Norepinephrine is responsible for the infamous “fight or flight” response to danger or fear. This response also prepares the nerves in the body, through the sympathetic nervous system, to get ready to take action, to run or fight, by redirecting blood flow to the brain, heart and muscles.

Maintenance Response

The maintenance response slows the response to stress by triggering the release of cortisol and other hormones. Cortisol can have many negative efforts on the body, such as raise blood sugar levels, it can suppress the immune system and prevent bone formation.

Behavioral Response

This response acts within the nervous system to increase awareness, helps focus your attention, reduces feelings of pain, shifts moods and it can inhibit reproduction.

Reduce Stress Response with CBD Oil

CBD oil, short for cannabidiol oil or cannabidiol hemp oil, has many positive effects on the body and helps produce a healthier response to stress. It helps relax the body and balance out hormone levels. It acts to reduce medical conditions caused by stress to the brain and nervous system because it reduces cortisol levels.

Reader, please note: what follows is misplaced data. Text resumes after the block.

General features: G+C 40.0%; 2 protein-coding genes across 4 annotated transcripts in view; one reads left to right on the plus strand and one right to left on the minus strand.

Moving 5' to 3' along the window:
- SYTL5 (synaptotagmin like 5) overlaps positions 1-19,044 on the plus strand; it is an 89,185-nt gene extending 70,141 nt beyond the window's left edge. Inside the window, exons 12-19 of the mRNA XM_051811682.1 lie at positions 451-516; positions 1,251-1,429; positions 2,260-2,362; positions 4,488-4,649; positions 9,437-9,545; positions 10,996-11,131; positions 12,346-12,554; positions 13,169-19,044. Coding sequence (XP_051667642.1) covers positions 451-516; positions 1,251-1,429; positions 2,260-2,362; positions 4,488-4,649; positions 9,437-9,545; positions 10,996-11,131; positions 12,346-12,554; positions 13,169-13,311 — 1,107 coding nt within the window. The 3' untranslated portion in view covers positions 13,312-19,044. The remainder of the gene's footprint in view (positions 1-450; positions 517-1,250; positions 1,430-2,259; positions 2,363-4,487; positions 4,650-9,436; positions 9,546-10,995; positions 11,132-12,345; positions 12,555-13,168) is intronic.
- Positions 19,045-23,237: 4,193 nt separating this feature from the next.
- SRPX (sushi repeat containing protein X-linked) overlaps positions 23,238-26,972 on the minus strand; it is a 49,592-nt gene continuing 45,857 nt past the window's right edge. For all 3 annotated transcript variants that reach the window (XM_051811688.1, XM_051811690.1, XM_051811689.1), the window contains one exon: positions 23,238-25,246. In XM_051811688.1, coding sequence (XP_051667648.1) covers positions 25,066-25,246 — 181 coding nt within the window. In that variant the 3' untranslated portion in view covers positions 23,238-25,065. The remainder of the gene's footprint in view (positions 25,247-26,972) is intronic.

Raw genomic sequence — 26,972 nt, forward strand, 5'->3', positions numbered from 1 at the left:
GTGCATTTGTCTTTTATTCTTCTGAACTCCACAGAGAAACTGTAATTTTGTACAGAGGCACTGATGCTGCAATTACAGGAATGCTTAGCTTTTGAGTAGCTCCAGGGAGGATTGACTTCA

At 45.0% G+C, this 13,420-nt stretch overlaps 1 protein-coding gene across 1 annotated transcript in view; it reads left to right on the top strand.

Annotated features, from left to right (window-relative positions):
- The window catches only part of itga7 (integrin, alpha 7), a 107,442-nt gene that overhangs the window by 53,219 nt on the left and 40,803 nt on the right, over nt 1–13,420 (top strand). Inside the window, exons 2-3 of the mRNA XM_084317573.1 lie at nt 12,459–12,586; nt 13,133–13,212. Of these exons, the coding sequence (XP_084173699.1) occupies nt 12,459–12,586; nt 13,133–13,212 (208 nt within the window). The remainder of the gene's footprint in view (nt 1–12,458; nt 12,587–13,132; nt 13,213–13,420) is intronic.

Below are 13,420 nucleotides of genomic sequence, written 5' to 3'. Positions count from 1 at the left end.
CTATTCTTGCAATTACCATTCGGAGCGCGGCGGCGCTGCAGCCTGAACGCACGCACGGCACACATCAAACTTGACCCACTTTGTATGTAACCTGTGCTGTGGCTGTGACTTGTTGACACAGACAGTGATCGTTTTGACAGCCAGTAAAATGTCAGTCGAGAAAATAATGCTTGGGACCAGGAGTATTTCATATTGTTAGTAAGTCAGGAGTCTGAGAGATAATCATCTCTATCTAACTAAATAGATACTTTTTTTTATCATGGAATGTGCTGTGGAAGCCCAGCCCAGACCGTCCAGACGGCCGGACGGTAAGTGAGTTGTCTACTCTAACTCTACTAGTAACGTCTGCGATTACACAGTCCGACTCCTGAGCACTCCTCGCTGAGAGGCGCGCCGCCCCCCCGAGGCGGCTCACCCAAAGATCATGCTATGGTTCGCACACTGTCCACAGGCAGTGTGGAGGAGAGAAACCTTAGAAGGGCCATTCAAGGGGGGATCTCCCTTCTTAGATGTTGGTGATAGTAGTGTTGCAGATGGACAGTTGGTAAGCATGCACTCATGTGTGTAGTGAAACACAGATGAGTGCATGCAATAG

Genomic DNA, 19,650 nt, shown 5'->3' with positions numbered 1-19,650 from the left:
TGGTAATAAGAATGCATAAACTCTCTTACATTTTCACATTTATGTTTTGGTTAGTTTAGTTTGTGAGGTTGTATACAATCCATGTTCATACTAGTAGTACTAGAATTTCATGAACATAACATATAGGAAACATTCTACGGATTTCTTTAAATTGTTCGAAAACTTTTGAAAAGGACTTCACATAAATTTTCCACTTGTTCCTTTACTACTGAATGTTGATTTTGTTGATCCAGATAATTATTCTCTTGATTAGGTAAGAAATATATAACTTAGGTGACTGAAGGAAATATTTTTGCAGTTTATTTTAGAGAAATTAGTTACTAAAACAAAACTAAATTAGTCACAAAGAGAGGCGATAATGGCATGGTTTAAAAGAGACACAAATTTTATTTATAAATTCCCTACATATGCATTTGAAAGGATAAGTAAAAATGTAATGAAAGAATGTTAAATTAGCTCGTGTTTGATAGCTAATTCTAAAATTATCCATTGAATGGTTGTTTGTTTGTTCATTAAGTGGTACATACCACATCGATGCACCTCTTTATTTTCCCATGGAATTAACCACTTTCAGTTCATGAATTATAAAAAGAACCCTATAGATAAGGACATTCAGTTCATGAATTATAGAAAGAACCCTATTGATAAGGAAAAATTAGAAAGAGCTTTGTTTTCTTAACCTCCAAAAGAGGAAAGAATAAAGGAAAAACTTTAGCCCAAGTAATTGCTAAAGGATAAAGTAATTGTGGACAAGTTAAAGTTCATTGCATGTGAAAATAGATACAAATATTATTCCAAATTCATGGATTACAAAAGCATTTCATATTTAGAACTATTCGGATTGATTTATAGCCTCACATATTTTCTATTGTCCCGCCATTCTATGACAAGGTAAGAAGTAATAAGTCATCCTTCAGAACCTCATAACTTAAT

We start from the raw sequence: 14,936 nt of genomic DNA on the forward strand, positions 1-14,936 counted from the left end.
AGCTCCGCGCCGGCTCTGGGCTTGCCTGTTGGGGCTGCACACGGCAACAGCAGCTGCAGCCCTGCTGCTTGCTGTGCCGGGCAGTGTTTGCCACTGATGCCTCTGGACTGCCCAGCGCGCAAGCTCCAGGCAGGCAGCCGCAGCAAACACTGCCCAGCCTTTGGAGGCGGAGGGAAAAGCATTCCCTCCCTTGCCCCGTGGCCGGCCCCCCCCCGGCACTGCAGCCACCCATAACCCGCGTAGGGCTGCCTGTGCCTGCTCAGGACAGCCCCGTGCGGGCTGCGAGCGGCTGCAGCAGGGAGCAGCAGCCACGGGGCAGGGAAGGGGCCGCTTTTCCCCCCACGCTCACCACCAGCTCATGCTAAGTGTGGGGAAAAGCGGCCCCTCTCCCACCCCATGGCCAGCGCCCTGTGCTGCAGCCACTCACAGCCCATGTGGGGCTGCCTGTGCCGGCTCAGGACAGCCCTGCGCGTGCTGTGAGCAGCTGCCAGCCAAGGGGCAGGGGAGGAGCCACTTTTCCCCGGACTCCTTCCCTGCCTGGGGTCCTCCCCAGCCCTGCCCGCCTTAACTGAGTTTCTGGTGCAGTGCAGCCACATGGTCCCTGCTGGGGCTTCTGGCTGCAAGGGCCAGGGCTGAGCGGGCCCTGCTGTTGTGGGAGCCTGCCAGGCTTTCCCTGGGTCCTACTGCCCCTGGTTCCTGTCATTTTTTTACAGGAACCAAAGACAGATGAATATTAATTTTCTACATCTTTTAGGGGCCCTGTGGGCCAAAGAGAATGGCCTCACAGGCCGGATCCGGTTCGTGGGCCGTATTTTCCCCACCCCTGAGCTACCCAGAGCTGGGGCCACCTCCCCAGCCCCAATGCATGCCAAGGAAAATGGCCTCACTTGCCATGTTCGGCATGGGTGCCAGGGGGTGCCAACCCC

It also acts as an anti-inflammatory, which can slow or prevent the development of diseases like diabetes, strokes, cancers, Alzheimer’s and cardiovascular disease. The oil also reduces stress responses to anxiety or fear because it can activate cannabinoid receptors within hemp.

Even though CBD oil contains some THC, it is by far lower than the amount found in marijuana. If you take 200 to 300mg of CBD oil per day to reduce stress, you shouldn’t test positive for THC when taking drug tests.

Vintage Fashion Finds

It seems an age since I brought you a post looking at my vintage fashion finds, but lately, I find myself wearing more and more vintage pieces. I don’t have a favourite era when it comes to vintage finds, and I tend not to wear them in a particularly retro style, preferring to mix the vintage and the modern to create looks that could work anywhere, at any time.